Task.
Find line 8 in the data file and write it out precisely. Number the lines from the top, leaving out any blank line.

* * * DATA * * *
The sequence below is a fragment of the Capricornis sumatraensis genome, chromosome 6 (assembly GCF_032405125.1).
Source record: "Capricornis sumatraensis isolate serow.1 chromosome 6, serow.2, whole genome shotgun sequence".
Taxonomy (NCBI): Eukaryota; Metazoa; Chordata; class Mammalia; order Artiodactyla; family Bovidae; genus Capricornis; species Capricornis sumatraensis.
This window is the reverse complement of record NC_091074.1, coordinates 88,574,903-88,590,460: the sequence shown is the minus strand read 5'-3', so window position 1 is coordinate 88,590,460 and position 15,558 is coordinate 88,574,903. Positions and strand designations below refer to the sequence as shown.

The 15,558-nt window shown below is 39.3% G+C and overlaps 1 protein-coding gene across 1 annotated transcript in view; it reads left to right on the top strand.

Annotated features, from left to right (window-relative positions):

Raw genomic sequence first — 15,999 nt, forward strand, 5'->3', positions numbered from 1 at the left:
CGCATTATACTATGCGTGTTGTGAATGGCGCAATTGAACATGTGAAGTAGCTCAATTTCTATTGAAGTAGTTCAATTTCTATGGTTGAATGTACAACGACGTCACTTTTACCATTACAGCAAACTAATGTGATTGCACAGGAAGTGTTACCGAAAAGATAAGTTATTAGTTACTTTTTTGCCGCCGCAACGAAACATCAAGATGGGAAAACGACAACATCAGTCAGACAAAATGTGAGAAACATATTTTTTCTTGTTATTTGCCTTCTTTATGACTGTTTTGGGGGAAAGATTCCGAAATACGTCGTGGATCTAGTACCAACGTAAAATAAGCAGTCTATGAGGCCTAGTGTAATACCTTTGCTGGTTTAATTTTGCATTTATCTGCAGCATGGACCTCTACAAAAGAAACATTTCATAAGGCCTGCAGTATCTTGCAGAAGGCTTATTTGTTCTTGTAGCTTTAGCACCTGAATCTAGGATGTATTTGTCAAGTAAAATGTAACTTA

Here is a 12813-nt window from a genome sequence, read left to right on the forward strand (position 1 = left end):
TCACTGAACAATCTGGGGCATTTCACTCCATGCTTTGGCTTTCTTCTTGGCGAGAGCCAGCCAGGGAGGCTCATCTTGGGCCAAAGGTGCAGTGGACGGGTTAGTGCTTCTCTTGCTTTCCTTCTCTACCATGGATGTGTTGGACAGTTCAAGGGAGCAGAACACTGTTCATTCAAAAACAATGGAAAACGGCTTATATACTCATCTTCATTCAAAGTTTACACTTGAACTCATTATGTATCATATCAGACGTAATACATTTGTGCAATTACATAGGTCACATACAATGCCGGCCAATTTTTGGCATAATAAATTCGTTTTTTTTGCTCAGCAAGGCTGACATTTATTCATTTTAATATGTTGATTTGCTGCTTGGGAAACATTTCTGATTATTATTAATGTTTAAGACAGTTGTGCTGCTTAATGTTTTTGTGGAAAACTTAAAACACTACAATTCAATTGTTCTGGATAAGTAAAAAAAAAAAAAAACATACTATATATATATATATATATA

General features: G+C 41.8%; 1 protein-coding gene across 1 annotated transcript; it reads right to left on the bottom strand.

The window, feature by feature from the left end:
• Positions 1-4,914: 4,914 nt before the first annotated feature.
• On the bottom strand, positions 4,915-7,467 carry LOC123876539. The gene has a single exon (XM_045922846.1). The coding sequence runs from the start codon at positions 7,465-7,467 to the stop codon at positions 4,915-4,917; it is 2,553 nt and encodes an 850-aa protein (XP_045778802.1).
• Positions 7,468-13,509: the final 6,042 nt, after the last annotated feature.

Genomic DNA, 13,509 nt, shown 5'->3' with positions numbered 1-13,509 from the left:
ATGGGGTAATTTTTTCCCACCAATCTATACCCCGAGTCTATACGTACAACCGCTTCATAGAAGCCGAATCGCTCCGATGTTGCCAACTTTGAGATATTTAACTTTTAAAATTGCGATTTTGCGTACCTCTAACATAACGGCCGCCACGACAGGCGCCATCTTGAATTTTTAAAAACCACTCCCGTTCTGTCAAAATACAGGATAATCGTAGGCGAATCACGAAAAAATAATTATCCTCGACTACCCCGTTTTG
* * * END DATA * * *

CGCATTATACTATGCGTGTTGTGAATGGCGCAATTGAACATGTGAAGTAGCTCAATTTCTATTGAAGTAGTTCAATTTCTATGGTTGAATGTACAACGACGTCACTTTTACCATTACAGCAAACTAATGTGATTGCACAGGAAGTGTTACCGAAAAGATAAGTTATTAGTTACTTTTTTGCCGCCGCAACGAAACATCAAGATGGGAAAACGACAACATCAGTCAGACAAAATGTGAGAAACATATTTTTTCTTGTTATTTGCCTTCTTTATGACTGTTTTGGGGGAAAGATTCCGAAATACGTCGTGGATCTAGTACCAACGTAAAATAAGCAGTCTATGAGGCCTAGTGTAATACCTTTGCTGGTTTAATTTTGCATTTATCTGCAGCATGGACCTCTACAAAAGAAACATTTCATAAGGCCTGCAGTATCTTGCAGAAGGCTTATTTGTTCTTGTAGCTTTAGCACCTGAATCTAGGATGTATTTGTCAAGTAAAATGTAACTTA